Repercussions of Abuse, Neglect, and Trauma on the Neurobiology of the Brain and Their Implications for Prevention, Diagnosis, and Treatment -- From APA 2008: May 6, 2008

Andrew N. Wilner, MD


May 07, 2008

In This Article


During the fourth day of the American Psychiatric Association 2008 annual meeting in Washington, DC, National Institute of Mental Health Director Thomas Insel, MD, discussed the obstacles to advancing mental health research; Col. E. Cameron Ritchie, MD, described the traumatic effects of war on US troops and the barriers to treatment; and Prof. Charles Nemeroff, MD, delineated the implications of prevention and treatment of mental health disorders in abused and neglected children.



Rethinking Mental Disorders: How Research Will Change Practice

Serious mental illness affects 6% of the US population and levies the highest burden of disease on people 15-44 years old. However, according to Thomas Insel, MD,[1] Director of the National Institute of Mental Health, Bethesda, Maryland, research has failed to change the prevalence or decrease the mortality of any mental health disorder. This is in contrast to the impact of research on heart disease, which has led to a 63% decrease in mortality, and the impact of research on cancer, whereby annual cancer deaths in the United States have fallen and the number of survivors continues to increase. Advances in research in mental health are limited by the fact that the etiology of mental health disorders remains unknown, diagnosis is by observation, detection is late, and prediction is poor. Prevention is empirical and not well developed for most mental health disorders. Treatment is trial and error, with no cures or vaccines.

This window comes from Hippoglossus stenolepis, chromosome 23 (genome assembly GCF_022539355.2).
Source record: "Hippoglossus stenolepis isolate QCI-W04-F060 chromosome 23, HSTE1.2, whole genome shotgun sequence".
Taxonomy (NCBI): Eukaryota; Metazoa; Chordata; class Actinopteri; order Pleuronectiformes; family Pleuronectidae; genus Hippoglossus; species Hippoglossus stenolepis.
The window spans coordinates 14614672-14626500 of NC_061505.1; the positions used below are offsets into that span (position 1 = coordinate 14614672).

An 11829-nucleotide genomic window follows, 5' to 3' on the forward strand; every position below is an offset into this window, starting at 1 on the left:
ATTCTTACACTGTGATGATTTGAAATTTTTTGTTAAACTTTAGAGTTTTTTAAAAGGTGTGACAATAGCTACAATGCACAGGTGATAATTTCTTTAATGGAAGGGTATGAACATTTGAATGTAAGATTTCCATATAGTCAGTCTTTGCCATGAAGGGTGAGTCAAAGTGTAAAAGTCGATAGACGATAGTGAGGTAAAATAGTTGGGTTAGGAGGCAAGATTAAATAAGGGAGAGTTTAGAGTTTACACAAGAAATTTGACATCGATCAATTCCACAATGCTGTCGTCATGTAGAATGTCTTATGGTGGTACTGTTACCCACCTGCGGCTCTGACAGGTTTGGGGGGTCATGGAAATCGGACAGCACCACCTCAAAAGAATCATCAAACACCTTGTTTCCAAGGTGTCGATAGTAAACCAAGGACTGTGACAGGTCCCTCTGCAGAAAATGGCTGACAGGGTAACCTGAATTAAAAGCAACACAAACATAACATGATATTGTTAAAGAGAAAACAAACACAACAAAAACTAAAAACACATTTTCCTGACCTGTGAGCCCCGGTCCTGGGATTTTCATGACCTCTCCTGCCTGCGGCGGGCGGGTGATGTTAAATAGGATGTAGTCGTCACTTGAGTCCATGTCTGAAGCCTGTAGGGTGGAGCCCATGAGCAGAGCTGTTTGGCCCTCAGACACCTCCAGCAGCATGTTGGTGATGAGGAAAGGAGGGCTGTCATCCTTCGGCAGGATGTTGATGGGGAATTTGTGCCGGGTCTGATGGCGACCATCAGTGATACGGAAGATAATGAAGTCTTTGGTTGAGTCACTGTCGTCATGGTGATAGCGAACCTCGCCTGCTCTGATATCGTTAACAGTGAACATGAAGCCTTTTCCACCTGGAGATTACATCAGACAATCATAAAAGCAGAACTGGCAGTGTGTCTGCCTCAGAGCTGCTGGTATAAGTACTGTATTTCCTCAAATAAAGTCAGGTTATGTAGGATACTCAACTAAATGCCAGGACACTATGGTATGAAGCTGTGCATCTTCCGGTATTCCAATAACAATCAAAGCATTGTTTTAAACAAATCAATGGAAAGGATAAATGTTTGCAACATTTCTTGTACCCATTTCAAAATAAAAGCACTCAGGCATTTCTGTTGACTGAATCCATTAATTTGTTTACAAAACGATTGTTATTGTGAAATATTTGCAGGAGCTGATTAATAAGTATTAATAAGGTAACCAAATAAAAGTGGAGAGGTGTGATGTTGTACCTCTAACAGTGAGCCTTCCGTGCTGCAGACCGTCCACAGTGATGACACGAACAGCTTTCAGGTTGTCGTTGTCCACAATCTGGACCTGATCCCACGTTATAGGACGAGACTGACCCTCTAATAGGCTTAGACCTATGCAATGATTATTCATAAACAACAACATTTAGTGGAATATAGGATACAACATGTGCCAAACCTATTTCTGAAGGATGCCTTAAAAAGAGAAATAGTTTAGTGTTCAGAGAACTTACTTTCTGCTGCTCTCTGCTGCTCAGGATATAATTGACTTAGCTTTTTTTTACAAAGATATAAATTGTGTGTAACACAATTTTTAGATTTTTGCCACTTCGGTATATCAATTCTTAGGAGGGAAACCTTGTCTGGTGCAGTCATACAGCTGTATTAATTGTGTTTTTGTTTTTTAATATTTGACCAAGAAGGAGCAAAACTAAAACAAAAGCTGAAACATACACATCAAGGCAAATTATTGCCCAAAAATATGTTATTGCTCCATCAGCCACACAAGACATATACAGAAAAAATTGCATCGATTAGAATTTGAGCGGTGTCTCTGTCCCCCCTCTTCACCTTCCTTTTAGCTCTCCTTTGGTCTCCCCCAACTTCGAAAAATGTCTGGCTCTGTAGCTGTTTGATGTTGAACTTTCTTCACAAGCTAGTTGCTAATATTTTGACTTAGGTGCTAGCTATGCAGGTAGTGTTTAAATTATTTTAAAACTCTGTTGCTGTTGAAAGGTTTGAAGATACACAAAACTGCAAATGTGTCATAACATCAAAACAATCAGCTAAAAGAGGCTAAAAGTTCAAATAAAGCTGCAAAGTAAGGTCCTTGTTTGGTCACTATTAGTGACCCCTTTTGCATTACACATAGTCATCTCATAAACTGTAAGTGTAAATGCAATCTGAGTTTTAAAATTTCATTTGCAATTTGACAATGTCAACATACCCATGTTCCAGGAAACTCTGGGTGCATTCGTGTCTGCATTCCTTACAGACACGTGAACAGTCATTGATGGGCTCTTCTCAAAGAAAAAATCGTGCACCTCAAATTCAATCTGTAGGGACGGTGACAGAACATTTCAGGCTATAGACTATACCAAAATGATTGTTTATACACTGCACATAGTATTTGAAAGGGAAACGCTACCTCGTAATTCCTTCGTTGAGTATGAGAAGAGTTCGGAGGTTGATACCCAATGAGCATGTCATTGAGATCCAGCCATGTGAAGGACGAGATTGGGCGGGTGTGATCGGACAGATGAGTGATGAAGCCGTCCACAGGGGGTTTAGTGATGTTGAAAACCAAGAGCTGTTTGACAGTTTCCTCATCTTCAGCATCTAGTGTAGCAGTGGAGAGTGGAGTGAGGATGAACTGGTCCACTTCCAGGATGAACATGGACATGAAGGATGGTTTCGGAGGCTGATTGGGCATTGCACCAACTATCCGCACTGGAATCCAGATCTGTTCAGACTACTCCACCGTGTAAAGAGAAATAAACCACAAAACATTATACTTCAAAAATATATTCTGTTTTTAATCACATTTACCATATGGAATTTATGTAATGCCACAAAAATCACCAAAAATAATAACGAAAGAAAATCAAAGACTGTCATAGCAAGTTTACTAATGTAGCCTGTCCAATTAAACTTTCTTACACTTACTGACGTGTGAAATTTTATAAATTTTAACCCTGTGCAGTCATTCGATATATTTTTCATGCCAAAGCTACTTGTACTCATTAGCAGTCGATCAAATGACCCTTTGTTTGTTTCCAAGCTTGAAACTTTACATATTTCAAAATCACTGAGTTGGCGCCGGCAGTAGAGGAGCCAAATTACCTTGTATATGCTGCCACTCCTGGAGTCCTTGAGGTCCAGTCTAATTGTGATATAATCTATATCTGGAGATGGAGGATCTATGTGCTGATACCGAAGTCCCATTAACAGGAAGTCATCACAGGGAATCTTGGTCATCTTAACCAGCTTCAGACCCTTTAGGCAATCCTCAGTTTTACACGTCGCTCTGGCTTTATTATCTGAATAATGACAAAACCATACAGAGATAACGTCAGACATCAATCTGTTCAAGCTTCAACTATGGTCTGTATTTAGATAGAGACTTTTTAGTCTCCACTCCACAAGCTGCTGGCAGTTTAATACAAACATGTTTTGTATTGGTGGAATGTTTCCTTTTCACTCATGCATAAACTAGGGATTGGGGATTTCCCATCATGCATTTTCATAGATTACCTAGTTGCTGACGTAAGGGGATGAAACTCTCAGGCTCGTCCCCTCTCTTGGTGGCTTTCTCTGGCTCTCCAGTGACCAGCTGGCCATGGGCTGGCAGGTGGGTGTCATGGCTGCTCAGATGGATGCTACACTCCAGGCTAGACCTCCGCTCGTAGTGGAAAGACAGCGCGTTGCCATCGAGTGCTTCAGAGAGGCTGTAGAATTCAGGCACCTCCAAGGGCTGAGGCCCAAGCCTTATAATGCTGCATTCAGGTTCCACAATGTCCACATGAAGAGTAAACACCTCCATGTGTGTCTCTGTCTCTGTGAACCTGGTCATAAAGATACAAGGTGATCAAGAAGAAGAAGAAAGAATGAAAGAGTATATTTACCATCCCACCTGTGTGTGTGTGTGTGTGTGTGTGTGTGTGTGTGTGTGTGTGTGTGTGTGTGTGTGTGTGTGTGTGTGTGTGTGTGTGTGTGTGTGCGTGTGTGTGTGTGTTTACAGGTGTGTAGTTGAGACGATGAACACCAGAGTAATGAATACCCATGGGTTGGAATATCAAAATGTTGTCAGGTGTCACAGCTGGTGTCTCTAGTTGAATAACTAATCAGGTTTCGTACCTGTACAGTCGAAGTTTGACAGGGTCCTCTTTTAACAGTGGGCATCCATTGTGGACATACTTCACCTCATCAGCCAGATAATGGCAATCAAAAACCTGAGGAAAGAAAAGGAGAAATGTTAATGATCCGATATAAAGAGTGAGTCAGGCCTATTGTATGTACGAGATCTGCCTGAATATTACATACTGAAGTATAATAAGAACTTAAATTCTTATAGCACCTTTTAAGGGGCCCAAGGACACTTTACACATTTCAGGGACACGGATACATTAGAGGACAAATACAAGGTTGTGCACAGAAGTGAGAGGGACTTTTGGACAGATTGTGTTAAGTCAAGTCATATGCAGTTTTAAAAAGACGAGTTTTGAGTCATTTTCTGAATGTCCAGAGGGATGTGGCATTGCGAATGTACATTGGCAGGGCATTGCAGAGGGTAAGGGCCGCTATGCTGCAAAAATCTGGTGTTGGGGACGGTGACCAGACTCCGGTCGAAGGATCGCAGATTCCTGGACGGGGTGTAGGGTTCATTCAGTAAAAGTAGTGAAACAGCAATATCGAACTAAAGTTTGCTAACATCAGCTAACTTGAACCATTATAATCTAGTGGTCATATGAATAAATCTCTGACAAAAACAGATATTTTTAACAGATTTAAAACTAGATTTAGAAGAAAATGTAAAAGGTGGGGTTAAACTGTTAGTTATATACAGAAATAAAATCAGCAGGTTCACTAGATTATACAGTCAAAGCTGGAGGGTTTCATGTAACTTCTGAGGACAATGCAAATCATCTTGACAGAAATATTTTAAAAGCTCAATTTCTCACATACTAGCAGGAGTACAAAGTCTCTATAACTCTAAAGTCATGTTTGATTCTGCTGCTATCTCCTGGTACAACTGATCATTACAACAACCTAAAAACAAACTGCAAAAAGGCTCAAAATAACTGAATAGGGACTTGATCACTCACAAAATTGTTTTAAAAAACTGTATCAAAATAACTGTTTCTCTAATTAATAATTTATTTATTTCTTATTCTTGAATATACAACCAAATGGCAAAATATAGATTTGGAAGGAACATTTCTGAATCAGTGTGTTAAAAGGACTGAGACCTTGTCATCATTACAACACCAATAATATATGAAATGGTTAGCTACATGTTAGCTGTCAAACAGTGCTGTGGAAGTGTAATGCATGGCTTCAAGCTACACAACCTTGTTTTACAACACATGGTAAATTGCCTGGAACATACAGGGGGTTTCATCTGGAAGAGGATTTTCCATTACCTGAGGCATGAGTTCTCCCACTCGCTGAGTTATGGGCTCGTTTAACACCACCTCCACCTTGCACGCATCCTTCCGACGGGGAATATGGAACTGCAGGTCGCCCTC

Recent studies highlight the inadequacy of current mental health treatment: 74% of patients with schizophrenia discontinue their antipsychotics and have limited access to psychosocial treatments. Only 67% of people with depression have remission at 1 year, and they have limited access to cognitive-behavioral therapy. Only 21% of bipolar patients are stable for 8 weeks in the first 6 months, and they have high rates of medical comorbidity.

Dr. Insel explained that mental health disorders are now being viewed as brain disorders. For example, a recent paper demonstrated that children with attention-deficit/hyperactivity disorder have a delay in cortical maturation of about 3 years compared with normal children and that this delay can be quantitated on cortical imaging.[2] This is the first documentation of cortical growth delay in children with attention-deficit/hyperactivity disorder.

Brain differences have also been observed in depression, whereby PET imaging has revealed hyperactivity in the subgenual cingulate. When the depression is treated effectively, there is a reduction in the hyperactivity of this region.

Dr. Insel suggested that we may be able to identify people who are at risk of developing mental illness and begin treatment before symptoms become severe. For example, the constellation of genetic risk, unusual thought content, suspicion/paranoia, social impairment, and a history of substance abuse leads to a 68% to 80% accurate prediction of youths who will develop schizophrenia.[3] Earlier recognition of mental disorders will lead to more effective treatment, according to Dr. Insel.


Comments on Medscape are moderated and should be professional in tone and on topic. You must declare any conflicts of interest related to your comments and responses. Please see our Commenting Guide for further information. We reserve the right to remove posts at our sole discretion.